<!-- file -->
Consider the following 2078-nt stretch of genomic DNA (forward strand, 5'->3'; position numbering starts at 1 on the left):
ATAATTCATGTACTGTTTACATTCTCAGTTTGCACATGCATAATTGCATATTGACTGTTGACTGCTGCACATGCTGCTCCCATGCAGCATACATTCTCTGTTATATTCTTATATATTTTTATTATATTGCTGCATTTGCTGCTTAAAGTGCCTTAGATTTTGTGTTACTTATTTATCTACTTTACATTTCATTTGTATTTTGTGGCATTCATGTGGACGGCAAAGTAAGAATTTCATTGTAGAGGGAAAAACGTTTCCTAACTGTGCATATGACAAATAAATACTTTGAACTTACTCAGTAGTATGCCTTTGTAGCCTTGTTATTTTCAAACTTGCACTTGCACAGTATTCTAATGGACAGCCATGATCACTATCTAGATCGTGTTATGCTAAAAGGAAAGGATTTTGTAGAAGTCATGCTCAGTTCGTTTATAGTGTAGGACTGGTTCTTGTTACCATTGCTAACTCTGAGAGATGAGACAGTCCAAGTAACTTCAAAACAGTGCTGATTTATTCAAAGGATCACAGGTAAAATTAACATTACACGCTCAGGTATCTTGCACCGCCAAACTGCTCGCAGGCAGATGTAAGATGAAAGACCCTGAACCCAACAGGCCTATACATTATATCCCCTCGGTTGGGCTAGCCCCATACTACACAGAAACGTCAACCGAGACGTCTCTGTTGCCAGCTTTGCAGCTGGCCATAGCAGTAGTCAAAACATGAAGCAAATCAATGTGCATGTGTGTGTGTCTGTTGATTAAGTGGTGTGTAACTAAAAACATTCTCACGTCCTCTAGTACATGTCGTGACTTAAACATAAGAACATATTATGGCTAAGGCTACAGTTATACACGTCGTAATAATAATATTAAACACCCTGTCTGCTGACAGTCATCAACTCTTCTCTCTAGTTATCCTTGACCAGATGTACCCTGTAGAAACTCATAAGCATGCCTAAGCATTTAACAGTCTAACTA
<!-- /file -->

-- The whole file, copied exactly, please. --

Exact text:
Consider the following 2078-nt stretch of genomic DNA (forward strand, 5'->3'; position numbering starts at 1 on the left):
ATAATTCATGTACTGTTTACATTCTCAGTTTGCACATGCATAATTGCATATTGACTGTTGACTGCTGCACATGCTGCTCCCATGCAGCATACATTCTCTGTTATATTCTTATATATTTTTATTATATTGCTGCATTTGCTGCTTAAAGTGCCTTAGATTTTGTGTTACTTATTTATCTACTTTACATTTCATTTGTATTTTGTGGCATTCATGTGGACGGCAAAGTAAGAATTTCATTGTAGAGGGAAAAACGTTTCCTAACTGTGCATATGACAAATAAATACTTTGAACTTACTCAGTAGTATGCCTTTGTAGCCTTGTTATTTTCAAACTTGCACTTGCACAGTATTCTAATGGACAGCCATGATCACTATCTAGATCGTGTTATGCTAAAAGGAAAGGATTTTGTAGAAGTCATGCTCAGTTCGTTTATAGTGTAGGACTGGTTCTTGTTACCATTGCTAACTCTGAGAGATGAGACAGTCCAAGTAACTTCAAAACAGTGCTGATTTATTCAAAGGATCACAGGTAAAATTAACATTACACGCTCAGGTATCTTGCACCGCCAAACTGCTCGCAGGCAGATGTAAGATGAAAGACCCTGAACCCAACAGGCCTATACATTATATCCCCTCGGTTGGGCTAGCCCCATACTACACAGAAACGTCAACCGAGACGTCTCTGTTGCCAGCTTTGCAGCTGGCCATAGCAGTAGTCAAAACATGAAGCAAATCAATGTGCATGTGTGTGTGTCTGTTGATTAAGTGGTGTGTAACTAAAAACATTCTCACGTCCTCTAGTACATGTCGTGACTTAAACATAAGAACATATTATGGCTAAGGCTACAGTTATACACGTCGTAATAATAATATTAAACACCCTGTCTGCTGACAGTCATCAACTCTTCTCTCTAGTTATCCTTGACCAGATGTACCCTGTAGAAACTCATAAGCATGCCTAAGCATTTAACAGTCTAACTA